The colours come up wonderfully rich in tone, very nicely saturated without any hint of oversaturation, not even with a predominantly blue background during Act III. This is a quite gorgeous looking transfer colour wise.

    There did not appear to be any significant MPEG artefacts in the transfer. The only film-to-video artefact noticed was some shimmering in the backdrop during Act III, and this was not really that noticeable. There were no readily apparent film artefacts, suggesting that this may be a video source not a film source.

    This is an RSDL format disc, with the layer change coming at 66:26. The layer change is quite noticeable and mildly disruptive to the flow of the ballet, although better than a flipper obviously. However, barring some technical reason that I am not aware of, I would have thought that the break between Acts I and II would have been a more logical place for the layer change.

    You should note that the subtitles available on the disc are only operative during the introductory piece that precedes the performance itself.


    And matching the fine video transfer is a equally decent soundtrack.

    There is only the one audio track on the DVD, an English Linear PCM 48/16 soundtrack. One note: the packaging displays a Dolby Digital logo but there is no such track on the disc.

    The music is generally clear and understandable in the soundtrack, and the quality can be further judged by the fact that you can hear the patter of feet on occasions. Nifty!

    The soundtrack is essentially a stereo effort that does not make much use of the surround channels. However, that is not to say that the soundtrack is automatically poor - far from it, this is a very nice orchestral sound and rivals some ballet compact discs I have for enjoyment. If you choose to turn the vision off and just listen to the music, the rewards are great indeed.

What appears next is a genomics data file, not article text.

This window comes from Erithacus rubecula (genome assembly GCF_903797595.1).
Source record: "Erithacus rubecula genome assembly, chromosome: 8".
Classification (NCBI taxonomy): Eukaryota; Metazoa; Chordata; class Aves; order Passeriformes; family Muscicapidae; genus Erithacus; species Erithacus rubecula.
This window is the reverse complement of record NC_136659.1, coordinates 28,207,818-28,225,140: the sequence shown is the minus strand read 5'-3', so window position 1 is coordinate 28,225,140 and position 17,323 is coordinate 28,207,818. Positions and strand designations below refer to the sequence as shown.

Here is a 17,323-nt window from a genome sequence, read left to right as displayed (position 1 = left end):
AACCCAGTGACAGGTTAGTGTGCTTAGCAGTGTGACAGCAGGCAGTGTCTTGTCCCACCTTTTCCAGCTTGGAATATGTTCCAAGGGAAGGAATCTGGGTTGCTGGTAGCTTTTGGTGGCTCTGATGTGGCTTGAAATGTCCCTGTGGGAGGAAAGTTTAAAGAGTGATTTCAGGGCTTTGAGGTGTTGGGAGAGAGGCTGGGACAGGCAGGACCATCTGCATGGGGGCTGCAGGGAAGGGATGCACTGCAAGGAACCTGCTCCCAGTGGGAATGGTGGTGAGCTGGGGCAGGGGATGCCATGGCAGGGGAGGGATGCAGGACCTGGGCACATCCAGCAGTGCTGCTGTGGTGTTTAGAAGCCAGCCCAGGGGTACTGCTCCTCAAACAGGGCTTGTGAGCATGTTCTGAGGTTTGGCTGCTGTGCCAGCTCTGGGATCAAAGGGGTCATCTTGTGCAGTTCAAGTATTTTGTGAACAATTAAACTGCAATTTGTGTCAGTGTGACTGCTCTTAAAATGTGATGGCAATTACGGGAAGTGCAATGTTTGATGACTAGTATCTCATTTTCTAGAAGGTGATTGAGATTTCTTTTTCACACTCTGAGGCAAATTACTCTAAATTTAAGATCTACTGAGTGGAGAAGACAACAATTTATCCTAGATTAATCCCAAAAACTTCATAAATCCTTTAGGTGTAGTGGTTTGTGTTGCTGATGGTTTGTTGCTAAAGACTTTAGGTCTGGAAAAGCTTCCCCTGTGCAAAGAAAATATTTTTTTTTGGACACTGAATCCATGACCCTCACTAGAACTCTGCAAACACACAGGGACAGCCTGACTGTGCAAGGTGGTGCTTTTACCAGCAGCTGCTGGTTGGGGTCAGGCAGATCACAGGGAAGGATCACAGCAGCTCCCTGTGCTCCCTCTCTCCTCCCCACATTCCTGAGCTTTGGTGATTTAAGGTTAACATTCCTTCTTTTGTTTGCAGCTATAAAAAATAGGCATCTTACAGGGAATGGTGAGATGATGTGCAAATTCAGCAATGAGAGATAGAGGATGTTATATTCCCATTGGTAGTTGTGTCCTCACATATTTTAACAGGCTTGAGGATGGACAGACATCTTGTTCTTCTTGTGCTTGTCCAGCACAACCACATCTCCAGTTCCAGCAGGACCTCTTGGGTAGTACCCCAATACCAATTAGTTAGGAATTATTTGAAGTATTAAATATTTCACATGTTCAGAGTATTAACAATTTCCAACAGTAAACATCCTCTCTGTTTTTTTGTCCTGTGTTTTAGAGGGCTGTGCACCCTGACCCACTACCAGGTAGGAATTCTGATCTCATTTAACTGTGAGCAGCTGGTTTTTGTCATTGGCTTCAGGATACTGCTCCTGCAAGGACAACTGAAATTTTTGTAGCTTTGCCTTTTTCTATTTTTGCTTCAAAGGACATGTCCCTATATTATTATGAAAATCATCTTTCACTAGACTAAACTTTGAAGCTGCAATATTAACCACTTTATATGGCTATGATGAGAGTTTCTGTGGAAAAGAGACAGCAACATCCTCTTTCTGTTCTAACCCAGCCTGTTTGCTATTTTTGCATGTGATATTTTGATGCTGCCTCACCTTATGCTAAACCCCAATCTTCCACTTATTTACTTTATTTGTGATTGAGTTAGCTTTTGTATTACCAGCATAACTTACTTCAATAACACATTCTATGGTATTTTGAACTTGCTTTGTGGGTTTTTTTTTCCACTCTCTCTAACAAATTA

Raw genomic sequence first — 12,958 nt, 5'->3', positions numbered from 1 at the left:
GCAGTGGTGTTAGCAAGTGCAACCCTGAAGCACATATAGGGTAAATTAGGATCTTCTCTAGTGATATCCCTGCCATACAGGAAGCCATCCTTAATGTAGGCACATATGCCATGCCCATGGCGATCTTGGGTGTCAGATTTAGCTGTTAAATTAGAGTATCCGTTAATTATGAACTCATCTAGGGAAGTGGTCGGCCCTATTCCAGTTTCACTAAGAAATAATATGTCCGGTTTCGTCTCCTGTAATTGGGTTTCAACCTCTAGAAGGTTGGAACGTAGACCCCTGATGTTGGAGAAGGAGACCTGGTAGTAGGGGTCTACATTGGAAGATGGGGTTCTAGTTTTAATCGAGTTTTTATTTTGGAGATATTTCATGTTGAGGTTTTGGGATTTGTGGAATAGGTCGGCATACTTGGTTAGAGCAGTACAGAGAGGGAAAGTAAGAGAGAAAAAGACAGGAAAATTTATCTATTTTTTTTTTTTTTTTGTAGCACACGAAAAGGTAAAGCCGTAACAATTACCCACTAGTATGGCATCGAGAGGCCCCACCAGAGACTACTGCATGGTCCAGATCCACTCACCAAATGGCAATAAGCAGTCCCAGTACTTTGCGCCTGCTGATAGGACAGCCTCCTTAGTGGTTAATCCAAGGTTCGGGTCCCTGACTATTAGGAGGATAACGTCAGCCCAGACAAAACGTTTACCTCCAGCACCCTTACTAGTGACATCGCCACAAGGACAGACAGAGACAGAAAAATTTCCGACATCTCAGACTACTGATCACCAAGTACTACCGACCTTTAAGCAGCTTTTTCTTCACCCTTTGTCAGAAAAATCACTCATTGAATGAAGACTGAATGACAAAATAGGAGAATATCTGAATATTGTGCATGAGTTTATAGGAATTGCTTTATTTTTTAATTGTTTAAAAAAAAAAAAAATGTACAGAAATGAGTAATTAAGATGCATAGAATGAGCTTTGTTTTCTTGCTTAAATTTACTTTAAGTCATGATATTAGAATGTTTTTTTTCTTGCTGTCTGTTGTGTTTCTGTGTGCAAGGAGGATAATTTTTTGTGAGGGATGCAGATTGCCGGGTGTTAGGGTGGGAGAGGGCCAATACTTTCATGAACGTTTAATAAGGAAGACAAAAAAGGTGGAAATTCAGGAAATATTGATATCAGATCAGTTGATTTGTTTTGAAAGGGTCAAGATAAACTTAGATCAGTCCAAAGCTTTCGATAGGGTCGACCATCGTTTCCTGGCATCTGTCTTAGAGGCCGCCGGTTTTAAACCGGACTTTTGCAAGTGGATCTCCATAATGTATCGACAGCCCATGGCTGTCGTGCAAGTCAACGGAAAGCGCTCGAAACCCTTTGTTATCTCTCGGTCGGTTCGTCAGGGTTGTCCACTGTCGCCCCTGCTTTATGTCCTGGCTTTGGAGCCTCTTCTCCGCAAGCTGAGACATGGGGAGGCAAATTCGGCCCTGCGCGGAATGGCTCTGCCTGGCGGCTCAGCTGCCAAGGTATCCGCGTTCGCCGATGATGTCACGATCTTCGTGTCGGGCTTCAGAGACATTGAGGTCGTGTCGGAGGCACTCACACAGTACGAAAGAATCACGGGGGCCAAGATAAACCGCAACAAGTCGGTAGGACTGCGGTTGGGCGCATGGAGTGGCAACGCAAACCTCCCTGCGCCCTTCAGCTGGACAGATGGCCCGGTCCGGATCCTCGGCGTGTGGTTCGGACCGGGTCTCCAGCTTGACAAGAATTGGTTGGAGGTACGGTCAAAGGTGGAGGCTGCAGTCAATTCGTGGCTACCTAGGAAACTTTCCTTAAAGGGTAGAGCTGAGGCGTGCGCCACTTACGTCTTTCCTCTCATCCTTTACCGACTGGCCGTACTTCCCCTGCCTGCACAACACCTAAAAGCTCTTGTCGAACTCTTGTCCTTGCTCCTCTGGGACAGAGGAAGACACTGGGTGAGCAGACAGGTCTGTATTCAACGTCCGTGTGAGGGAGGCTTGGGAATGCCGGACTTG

A little bit better here, although not exactly what I thought it was going to be.


Cast and Characters

    This does not turn out to be biographical details of the cast but rather just a glorified listing of the roles that the main cast members dance. Not at all informative.


    Again, this does not turn out to be a synopsis per se but rather an extremely brief indication of what the scenes in each Act are and they really act as chapter selections but on a limited basis.


    Well at least this does provide a brief synopsis as well as a full chapter listing, plus details of the major cast and the roles they dance. However, it could be so much more than it is with a bit of thought.

R4 vs R1

NOTE: To view non-R4 releases, your equipment needs to be multi-zone compatible and usually also NTSC compatible.

    It would appear that this has not yet been released in Region 1.


    La Bayadère is not my cup of tea for visual entertainment, but turn the vision off and listen to just the music and I am well satisfied. I am not sure that Warner Vision Australia would appreciate that but it does mean that the compact disc becomes superfluous to requirements. However, from my knowledge of ballet, this does appear to be a well staged effort, and well danced too, and there are definitely no complaints about the quality of the transfer on offer. Dance fans should not hesitate at all.

    A fine video transfer.

    A very good audio transfer.

    The extras need some work.

Ratings (out of 5)


© Ian Morris (Biological imperfection run amok)
Sunday, December 12, 1999
Review Equipment
DVDPioneer DV-515, using S-Video output
DisplaySony Trinitron Wega (80cm). Calibrated with Video Essentials. This display device is 16x9 capable.
Audio DecoderBuilt in to amplifier/receiver. Calibrated with Video Essentials.
AmplificationYamaha RXV-795
SpeakersEnergy Speakers: centre EXLC; left and right C-2; rears EXLR; and subwoofer ES-12XL